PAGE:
Saudi-Turkish war of words left trade unaffected as of August
Trade between Saudi Arabia and Turkey increased in the middle of 2020 despite calls for a boycott of Turkish goods by the Saudi Chamber of Commerce in Riyadh, Reuters reported on Sunday.
The unofficial boycott has seen customs officials telling Saudi businessmen not to import goods from Turkey. Although the boycott is unofficial, Turkey has held Saudi Arabia’s government responsible for the move, with Justice and Development Party (AKP) Deputy Chairperson Numan Kurtulmuş suggesting that Saudi Arabia should “stand as an independent country”, rather than being within the United States’ sphere of political influence.
The value of imports from Turkey increased to $222 million in August from $184.9 million in July, Reuters said, citing the Saudi General Authority for Statistics.
However, it is possible that the full effect of the boycott has not been seen in the statistics yet. Local supermarket chains in Saudi Arabia have recently joined the boycott, refusing to restock Turkish goods.
Although overall monthly Saudi exports continued to rise, data showed that its exports to Turkey decreased in August to $234.5 million from $257.7 million in July. However, year on year Saudi exports are down 25 percent because of the decline in demand for oil. Saudi Arabia is the world’s number one exporter of oil.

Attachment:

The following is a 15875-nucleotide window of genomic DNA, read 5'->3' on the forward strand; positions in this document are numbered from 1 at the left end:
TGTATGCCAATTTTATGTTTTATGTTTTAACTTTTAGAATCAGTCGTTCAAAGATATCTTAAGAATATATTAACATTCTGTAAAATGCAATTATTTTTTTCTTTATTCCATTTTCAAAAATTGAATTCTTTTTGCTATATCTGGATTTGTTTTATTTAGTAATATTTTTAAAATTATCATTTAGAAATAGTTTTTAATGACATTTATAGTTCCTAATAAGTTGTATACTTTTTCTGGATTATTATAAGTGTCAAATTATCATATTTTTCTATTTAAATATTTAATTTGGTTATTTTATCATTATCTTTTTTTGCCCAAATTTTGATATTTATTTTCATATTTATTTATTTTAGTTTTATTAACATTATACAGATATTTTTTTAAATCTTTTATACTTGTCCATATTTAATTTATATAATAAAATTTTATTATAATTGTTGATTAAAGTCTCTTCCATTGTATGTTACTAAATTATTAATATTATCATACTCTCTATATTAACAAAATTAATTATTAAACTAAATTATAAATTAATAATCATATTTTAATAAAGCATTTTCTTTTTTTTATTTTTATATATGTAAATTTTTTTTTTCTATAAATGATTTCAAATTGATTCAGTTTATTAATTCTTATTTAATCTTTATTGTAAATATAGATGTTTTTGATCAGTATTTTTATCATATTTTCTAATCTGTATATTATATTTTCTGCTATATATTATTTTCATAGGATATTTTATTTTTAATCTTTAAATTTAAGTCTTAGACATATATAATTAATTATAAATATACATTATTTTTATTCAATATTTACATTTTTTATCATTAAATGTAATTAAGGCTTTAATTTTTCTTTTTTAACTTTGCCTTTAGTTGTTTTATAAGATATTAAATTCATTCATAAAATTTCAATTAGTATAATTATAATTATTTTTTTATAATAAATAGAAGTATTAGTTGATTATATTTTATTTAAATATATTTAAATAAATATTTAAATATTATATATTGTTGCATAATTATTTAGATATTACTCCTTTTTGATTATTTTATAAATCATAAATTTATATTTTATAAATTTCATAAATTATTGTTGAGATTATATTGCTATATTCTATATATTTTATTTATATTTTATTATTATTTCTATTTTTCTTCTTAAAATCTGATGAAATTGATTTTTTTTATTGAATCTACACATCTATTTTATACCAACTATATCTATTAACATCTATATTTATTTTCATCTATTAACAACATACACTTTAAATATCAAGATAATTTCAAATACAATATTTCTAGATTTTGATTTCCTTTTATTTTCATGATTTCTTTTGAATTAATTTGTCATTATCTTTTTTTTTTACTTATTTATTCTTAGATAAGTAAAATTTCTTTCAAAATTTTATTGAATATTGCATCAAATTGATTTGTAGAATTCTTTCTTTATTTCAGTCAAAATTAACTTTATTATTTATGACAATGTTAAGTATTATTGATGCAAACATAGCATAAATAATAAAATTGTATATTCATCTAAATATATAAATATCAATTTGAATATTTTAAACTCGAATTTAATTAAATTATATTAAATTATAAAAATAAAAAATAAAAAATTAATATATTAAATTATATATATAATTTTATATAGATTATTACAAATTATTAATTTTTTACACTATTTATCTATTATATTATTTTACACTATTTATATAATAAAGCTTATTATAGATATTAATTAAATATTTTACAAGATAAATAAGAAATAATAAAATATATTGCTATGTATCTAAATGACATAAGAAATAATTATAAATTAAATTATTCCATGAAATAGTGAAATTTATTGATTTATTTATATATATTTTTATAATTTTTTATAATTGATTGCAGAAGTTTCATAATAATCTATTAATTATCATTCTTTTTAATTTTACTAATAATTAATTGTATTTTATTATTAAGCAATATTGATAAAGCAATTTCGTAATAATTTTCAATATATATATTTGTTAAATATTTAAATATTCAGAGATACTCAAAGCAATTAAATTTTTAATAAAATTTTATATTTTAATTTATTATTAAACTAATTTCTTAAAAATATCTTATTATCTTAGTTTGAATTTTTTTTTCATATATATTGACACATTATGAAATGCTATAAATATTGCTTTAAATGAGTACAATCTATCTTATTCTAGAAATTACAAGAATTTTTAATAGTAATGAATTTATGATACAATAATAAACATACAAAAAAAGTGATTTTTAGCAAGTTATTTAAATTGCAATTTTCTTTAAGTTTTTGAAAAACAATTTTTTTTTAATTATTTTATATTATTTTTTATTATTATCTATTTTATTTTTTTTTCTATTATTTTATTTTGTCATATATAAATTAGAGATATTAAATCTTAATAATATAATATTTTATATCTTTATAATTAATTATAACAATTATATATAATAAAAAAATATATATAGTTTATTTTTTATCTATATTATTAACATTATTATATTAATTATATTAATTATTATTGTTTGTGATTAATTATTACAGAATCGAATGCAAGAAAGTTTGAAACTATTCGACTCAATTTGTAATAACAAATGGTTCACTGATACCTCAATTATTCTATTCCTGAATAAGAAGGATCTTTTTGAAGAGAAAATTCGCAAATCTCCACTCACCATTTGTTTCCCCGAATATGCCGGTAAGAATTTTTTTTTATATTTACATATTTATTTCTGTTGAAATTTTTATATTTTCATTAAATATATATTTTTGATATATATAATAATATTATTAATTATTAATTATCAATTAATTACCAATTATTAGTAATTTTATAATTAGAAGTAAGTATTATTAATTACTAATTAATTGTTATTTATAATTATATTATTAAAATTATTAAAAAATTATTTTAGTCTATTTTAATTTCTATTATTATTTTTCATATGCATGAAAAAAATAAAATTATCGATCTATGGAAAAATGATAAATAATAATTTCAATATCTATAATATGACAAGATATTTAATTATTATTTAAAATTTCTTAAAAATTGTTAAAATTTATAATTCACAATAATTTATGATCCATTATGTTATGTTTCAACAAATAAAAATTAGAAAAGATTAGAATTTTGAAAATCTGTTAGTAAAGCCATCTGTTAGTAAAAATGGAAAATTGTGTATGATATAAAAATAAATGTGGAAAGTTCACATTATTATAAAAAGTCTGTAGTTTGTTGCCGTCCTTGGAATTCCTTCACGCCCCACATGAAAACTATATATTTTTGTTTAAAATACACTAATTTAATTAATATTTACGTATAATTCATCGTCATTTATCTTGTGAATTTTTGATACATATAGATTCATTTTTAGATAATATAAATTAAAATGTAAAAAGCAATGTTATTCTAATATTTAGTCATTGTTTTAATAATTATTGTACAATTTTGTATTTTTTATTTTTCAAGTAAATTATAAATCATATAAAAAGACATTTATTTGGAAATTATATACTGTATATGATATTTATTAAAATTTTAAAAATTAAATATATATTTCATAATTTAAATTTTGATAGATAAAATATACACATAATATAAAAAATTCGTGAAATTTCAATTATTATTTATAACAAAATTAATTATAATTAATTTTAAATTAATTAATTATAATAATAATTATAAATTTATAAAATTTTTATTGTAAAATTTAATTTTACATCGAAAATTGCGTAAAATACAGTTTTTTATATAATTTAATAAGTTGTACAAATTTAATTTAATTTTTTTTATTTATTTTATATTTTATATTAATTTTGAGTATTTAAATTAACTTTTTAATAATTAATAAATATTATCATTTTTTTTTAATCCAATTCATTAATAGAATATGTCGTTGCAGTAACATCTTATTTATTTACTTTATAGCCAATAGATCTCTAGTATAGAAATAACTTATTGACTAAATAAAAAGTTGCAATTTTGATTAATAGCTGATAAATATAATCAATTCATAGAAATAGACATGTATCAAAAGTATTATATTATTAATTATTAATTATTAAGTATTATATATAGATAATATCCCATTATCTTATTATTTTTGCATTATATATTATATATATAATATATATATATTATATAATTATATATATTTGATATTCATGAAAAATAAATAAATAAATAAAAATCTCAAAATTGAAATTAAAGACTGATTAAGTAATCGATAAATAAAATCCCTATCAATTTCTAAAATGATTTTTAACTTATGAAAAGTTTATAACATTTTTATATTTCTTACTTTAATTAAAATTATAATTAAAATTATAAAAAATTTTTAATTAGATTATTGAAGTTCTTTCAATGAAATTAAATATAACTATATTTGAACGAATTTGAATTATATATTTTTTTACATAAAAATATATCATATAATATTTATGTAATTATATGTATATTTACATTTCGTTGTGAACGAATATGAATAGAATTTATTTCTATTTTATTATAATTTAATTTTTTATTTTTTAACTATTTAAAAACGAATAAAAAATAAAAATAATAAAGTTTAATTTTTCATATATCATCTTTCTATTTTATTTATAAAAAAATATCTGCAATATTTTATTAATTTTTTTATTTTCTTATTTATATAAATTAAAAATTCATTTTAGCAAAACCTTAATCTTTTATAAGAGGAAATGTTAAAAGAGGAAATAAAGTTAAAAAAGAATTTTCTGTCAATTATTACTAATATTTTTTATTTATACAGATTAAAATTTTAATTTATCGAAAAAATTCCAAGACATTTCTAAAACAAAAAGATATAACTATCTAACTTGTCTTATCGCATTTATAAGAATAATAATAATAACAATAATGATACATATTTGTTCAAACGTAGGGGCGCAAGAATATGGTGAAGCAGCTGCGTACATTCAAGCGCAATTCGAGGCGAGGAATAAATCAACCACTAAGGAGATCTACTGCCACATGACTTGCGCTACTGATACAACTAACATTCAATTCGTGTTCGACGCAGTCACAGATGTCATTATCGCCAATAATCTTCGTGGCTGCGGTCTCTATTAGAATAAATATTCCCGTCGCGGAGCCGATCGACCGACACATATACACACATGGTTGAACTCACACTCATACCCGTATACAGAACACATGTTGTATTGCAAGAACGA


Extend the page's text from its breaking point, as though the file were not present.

Middle East Eye reported that Morocco may have also joined the Saudi-led boycott of Turkish exports. “On 15 October, Morocco placed restrictions on products manufactured in Turkey and Turkish supermarket chains, as well as hiking taxes on imported Turkish goods by 90 percent”, the website reported.
Turkey and Saudi Arabia have competed to be seen as the leader of the Sunni Islamic world for decades, but the rivalry has intensified in recent years over issues like the Libyan and Syrian Civil Wars, Qatar and the murder of Saudi journalist jamal Kashoggi by Saudi officials in its Istanbul embassy in 2018.